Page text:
Opinion, News Analysis, and Social Media
Facebook is a lousy place for a group discussion. There are no debate or discussion guidelines. Reading a Facebook rant is like watching a coyote howl at the moon. Surely a message will be heard, but it’s likely misunderstood and won’t change anybody’s mind.
Depending on one’s vantage point, events and outcomes of the past week or so generated wildly different reactions. The biggest matter at hand was/is the SCOTUS Ruling on marriage equality.
“Facebook is the public square for the digital age, and thunderous array of posts, observations, and opinions has caused it to short-circuit.” ~ Andy Ebon
People see virtually everything through experience: Geography, neighborhood, country… the politics of our parents and relatives, the sophistication of our schools… the brands and products used in our household, music influence from an older sibling or friends… the religion practiced in one’s family, teachers who taught the process of critical thinking, dinner tables discussions which allowed for differences of opinion.
Enter, The Bell Curve
In any set of polling numbers, there tend to be 3-5 distinct segments of opinion. Using the simplest set of three opinions, there are two extremes. each with roughly 20%. The middle segment is the remaining 60%. The extreme opinions tend to be rock solid, whatever their reasoning.
The middle group is more likely to shift with discussion and debate. And somewhere along the line, a majority opinion is formed.
Don’t quibble about my suggest numbers. It could be 30% – 40% – 30%, but the personalities still apply. There is also another segment defined by frustration. In election and proposition politics, these people can become disenchanted and choose not vote.
Public Opinion is Evolutionary and Slow-Changing
,,, and the politicians are usually the last to figure it out.
- in 1920, our country was almost 150 years old, when women were ‘granted the right to vote.’ (19th Amendment) In five years, celebration of women voting will reach one full century. Many developed countries, worldwide, have elected Prime Ministers and Presidents, yet the USA has barely tapped the potential of its female citizenry for the Senate, Congress, and Presidency.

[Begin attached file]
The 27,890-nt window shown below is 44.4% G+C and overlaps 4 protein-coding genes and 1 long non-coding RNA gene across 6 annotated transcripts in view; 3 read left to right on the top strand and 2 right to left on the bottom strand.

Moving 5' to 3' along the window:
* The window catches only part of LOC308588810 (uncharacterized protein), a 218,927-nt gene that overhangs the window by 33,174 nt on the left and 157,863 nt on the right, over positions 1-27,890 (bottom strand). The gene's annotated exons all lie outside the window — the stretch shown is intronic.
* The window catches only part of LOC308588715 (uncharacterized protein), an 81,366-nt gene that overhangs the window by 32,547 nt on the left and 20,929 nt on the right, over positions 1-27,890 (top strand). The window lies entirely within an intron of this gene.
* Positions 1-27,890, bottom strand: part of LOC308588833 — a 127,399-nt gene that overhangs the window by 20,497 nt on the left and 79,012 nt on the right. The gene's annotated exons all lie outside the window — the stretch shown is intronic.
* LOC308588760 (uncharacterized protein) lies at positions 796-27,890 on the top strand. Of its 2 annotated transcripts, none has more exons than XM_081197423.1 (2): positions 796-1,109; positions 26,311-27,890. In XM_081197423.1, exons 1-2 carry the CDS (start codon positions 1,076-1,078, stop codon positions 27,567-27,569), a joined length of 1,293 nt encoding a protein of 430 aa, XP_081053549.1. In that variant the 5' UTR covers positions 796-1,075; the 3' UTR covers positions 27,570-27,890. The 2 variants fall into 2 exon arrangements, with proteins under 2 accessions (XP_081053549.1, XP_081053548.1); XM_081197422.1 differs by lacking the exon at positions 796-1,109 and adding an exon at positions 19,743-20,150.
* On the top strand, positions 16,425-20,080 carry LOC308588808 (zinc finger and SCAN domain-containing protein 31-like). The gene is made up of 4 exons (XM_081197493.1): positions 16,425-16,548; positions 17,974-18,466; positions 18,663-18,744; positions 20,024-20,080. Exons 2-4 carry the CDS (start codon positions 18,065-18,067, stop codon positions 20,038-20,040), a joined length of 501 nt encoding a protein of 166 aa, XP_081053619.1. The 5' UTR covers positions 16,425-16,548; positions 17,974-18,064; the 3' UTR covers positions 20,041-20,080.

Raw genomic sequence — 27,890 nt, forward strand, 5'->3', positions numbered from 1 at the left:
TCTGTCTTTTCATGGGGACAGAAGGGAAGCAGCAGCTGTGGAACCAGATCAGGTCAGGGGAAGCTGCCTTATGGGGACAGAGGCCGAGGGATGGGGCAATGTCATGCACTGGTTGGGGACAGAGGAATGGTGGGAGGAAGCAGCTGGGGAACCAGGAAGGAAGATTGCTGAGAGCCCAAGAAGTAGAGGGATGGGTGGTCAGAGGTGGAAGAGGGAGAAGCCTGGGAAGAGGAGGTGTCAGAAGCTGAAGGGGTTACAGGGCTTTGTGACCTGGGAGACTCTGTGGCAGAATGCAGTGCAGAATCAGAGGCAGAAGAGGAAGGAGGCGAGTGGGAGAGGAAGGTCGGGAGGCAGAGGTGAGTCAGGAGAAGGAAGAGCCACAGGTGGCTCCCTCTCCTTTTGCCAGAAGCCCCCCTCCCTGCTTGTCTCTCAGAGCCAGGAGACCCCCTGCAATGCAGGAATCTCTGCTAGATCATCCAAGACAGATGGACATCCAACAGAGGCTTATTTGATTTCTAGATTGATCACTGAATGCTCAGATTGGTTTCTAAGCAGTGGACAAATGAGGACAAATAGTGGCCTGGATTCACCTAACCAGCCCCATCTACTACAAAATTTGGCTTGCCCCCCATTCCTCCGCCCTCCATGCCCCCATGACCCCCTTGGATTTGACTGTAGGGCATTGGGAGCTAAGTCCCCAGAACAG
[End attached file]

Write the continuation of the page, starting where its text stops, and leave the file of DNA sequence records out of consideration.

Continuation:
- In 1969, came the tipping point for the America’s gay community. “The Stonewall riots were a series of spontaneous, violent demonstrations by members of the gay community against a police raid that took place in the early morning hours of June 28, 1969, at the Stonewall Inn, located in the Greenwich Village neighborhood of Manhattan, New York City. They are widely considered to constitute the single most important event leading to the gay liberation movement and the modern fight for LGBT rights in the United States“ – source Wikipedia
- And this past week, marriage equality became the law of the land in the United States, 48 years after interracial marriage became a reality.
A Key Historical Note
The United States was built on two key platforms (among others): Freedom of Religion and the separation of Church and State. (note: see this detailed explanation of Freedom of Religion in the United States).
It’s reasonable to understand the celebration and jubilation of oppressed citizens as blue skies began to appear.
It’s also fair that people who hold longstanding religious practices or skewed social outlooks immediately shout ‘Hell, no!’.
“The fact that the Supreme Court has decided (in a 5-4 vote) for reasons of law, with the current beliefs of 60% of the population does not wave a magic wand over the remaining 40%. Getting more closely aligned will take more time.”
~ Andy Ebon
Facebook: In the present tense
How about calling a timeout on projecting extreme opinions on Social Media? You know… let’s all take a chill pill… for maybe a week or two. Don’t make awkward attempts at sexual humor or people who are different to you. What’s funny to you may scare away some of your closest friends in business.
People who were MIA during the run-up to the marriage equality by SCOTUS are experiencing backlash, being labeled as bandwagon jumpers and opportunists; suddenly the alleged low-hanging fruit in a windfall LGBTQ marriages.
The nature of Social Media begs us to pop off. Let your thoughts marinate… then edit them, and see what social media platform they belong on, IF ANY.
It wouldn’t hurt any of us to develop a feel for empathy; understanding another person or group’s perspective through their eyes and context.
Combining empathy with being somewhat slower to react to events, large or small, makes for better collaboration, decisions, and middle ground.
Hope to meet up with you on the middle ground of reaction… It’s a calmer, and more thoughtful place.
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